Adding users:

sudo useradd user_name --shell /bin/false
sudo smbpasswd -a user_name

Hint: Use your Windows username and password. This will grant password-less access to the share.

For more options visit the smbpasswd man page:

Accessing the share in Windows:

In the address bar of file explorer:


StatusNet XMPP and GTalk Setup

I tried to get StatusNet’s XMPP bot to connect to GTalk’s servers and got this error: “If set, the ‘from’ attribute must be set to the user’s full JID.” Furthermore, I could not send or receive messages from the bot. It was connected, though. I am using the current version of StatusNet, 0.9.7fix1.

After some extensive searching and not finding anything helpful I fiddled with some of the settings. The change from the example that made everything work was:

$config['queue']['enabled'] = true;


$config['queue']['enabled'] = false;


If you are using Google Apps for your domain the XMPP settings can be a tricky. This is exactly from my config.php and is setup for

# xmpp
$config['xmpp']['enabled'] = true;
$config['xmpp']['host'] = '';
$config['xmpp']['server'] = ''; # domain name
$config['xmpp']['port'] = 5222;
$config['xmpp']['user'] = 'update'; # user name
$config['xmpp']['encryption'] = true;
$config['xmpp']['resource'] = 'updatebot'; # something unique
$config['xmpp']['password'] = 'password'; # user password
$config['xmpp']['debug'] = false;
$config['queue']['enabled'] = false;


Good luck with your setup and happy micro-blogging!

Update: If using GTalk you will need to login to the bot’s account to accept the invitation request.

Asus RT-N16 DD-WRT: best wireless settings for streaming

MAJOR UPDATE JANUARY 10, 2013: I installed the stock firmware today. The speed is incredible! DD-WRT firmware and my ISP’s speed test peaks at 100 Mbps. So far the stock firmware peaked at 229 Mbps. The limiting factor is probably my ISP. WiFi is also at least 4x faster. Bye for now DD-WRT… I will miss your features! Just kidding. I setup DD-WRT on a WRT54GL as an OpenVPN client. That is the feature I use which doesn’t come with stock firmware. Click here to go to the Asus RT-N16 product page.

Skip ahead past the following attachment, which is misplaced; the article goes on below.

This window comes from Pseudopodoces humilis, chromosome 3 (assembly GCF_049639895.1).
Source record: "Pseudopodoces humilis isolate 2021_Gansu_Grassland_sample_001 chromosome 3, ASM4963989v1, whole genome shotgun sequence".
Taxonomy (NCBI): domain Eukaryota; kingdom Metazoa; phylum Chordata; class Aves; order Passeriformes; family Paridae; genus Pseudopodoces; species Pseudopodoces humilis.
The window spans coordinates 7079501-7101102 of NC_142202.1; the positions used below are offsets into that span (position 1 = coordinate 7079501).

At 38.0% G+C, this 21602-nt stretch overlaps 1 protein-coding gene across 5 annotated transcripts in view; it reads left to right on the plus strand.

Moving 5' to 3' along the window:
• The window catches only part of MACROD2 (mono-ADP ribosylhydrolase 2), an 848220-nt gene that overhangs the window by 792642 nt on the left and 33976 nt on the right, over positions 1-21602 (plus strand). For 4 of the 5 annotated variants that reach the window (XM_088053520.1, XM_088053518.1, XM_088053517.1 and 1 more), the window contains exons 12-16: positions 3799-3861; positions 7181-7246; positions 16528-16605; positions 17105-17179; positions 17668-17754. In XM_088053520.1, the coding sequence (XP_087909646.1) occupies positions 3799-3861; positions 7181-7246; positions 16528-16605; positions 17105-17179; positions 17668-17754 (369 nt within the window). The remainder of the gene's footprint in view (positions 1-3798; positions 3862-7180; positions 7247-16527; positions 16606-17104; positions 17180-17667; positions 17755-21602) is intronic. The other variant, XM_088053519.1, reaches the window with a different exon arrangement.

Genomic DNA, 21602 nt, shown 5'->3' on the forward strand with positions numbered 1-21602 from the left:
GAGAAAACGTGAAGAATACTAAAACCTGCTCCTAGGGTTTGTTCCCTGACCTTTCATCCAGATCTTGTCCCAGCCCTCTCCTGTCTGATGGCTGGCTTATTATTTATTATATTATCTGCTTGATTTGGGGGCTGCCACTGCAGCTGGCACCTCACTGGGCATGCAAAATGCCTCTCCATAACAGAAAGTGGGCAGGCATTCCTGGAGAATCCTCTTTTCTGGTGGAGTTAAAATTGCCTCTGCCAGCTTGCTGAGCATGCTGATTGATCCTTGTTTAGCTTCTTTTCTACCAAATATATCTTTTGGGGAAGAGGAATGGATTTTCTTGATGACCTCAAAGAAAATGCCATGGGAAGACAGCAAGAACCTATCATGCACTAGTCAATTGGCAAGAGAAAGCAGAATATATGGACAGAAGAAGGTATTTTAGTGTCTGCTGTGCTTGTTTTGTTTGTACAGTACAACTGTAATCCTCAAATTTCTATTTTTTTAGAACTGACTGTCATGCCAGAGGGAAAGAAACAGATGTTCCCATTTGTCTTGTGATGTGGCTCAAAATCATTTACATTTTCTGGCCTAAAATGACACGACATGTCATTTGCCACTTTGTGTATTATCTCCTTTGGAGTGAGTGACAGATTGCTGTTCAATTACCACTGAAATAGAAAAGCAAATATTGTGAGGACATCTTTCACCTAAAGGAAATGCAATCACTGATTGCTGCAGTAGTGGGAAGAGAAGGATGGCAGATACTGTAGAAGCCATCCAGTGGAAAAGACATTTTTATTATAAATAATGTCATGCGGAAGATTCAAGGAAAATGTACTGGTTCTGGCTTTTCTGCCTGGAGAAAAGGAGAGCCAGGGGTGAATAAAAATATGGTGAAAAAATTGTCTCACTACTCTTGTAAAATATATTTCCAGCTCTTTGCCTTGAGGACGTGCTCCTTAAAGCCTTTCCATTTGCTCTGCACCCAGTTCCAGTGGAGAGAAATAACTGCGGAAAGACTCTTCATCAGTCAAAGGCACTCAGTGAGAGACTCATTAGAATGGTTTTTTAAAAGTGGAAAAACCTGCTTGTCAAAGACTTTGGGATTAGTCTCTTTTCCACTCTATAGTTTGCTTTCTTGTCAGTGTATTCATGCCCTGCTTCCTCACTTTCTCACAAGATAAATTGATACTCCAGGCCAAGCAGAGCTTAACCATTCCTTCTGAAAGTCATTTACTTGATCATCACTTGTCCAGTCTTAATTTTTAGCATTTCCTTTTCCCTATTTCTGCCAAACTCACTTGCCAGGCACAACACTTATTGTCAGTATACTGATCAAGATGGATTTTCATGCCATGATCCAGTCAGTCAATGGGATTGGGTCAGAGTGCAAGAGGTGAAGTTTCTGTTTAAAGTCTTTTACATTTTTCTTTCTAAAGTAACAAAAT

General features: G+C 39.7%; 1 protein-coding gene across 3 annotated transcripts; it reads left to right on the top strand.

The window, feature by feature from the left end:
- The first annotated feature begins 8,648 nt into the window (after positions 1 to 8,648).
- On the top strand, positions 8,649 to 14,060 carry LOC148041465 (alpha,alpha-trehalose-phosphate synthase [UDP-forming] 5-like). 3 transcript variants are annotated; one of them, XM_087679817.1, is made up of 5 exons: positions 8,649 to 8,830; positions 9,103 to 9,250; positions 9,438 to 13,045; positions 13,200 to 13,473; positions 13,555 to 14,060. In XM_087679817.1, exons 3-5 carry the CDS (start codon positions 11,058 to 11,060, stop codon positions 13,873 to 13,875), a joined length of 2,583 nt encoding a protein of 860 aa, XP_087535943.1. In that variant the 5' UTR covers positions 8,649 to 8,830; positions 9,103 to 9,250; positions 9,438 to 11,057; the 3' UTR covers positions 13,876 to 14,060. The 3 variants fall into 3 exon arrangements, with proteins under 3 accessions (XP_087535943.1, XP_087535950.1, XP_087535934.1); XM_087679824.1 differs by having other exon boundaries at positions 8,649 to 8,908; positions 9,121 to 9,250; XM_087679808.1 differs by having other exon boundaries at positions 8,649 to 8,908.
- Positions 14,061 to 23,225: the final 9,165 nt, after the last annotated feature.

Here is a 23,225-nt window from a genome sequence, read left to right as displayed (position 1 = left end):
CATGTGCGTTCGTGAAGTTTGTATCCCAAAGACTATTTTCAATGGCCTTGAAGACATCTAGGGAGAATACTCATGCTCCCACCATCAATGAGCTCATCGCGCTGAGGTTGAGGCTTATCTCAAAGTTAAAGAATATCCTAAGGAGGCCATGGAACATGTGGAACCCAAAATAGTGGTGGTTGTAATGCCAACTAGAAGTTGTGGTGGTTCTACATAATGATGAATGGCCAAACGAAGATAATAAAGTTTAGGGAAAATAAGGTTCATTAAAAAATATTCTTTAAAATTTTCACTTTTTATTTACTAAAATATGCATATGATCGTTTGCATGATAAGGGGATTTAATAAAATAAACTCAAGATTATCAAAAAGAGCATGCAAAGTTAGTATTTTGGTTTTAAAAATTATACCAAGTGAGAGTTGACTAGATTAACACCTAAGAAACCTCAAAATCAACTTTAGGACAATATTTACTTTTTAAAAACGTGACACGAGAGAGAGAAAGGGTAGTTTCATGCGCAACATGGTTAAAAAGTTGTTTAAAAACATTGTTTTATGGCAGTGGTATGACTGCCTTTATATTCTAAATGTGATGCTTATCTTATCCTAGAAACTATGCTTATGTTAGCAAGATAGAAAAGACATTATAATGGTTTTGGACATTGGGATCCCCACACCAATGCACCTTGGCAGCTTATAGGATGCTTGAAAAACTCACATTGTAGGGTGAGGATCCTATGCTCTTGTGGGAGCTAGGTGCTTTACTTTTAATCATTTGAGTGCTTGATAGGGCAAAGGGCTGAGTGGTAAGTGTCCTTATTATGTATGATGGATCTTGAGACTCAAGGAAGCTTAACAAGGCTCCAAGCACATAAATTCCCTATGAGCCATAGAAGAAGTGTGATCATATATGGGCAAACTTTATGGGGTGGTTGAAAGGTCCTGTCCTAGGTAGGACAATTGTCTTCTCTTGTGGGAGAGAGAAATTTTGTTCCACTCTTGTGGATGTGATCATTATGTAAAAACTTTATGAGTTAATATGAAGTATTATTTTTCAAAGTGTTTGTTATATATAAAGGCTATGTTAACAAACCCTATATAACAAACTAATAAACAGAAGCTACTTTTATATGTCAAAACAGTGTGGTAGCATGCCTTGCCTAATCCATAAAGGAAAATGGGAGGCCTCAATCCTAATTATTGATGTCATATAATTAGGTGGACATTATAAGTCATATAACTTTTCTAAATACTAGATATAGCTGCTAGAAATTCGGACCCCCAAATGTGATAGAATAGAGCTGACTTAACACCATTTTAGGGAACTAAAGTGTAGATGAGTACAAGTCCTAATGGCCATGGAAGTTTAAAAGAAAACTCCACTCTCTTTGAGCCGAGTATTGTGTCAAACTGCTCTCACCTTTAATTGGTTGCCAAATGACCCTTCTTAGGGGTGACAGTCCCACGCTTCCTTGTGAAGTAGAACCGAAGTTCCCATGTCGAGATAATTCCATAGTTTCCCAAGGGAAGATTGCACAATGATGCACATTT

I rewrote this to make it easy to follow. If you are having lots of problems – a 30/30/30 to clear the NVRAM may be necessary. Please comment if you have any recommendations. Thanks!

=> Basic
-NTP client: enable
-time zone: (yours)
-server: pick a pool for your region here

=> Basic
-mode: AP
-network mode: N-only
-channel: 6 (Find the one with the least noise by doing a “site survey.”)
-width: 20 MHz
-sensitivity range (ACK timing): 0
-network configuration: bridge

=> Security
-mode: WPA2 personal
-algorithim: AES

=> Advanced
-CTS: disable
-frame burst: disable
-beacon: 100
-preamble: short
-shortslot override: short
-tx power: 17 (Here is a thread about this setting for this router.)
-WMM support: enable
-no-acknowledgement: disable

=> Keep Alive
-schedule reboot: enable
-time: 05:00 everyday

After rebooting, make sure the settings were saved.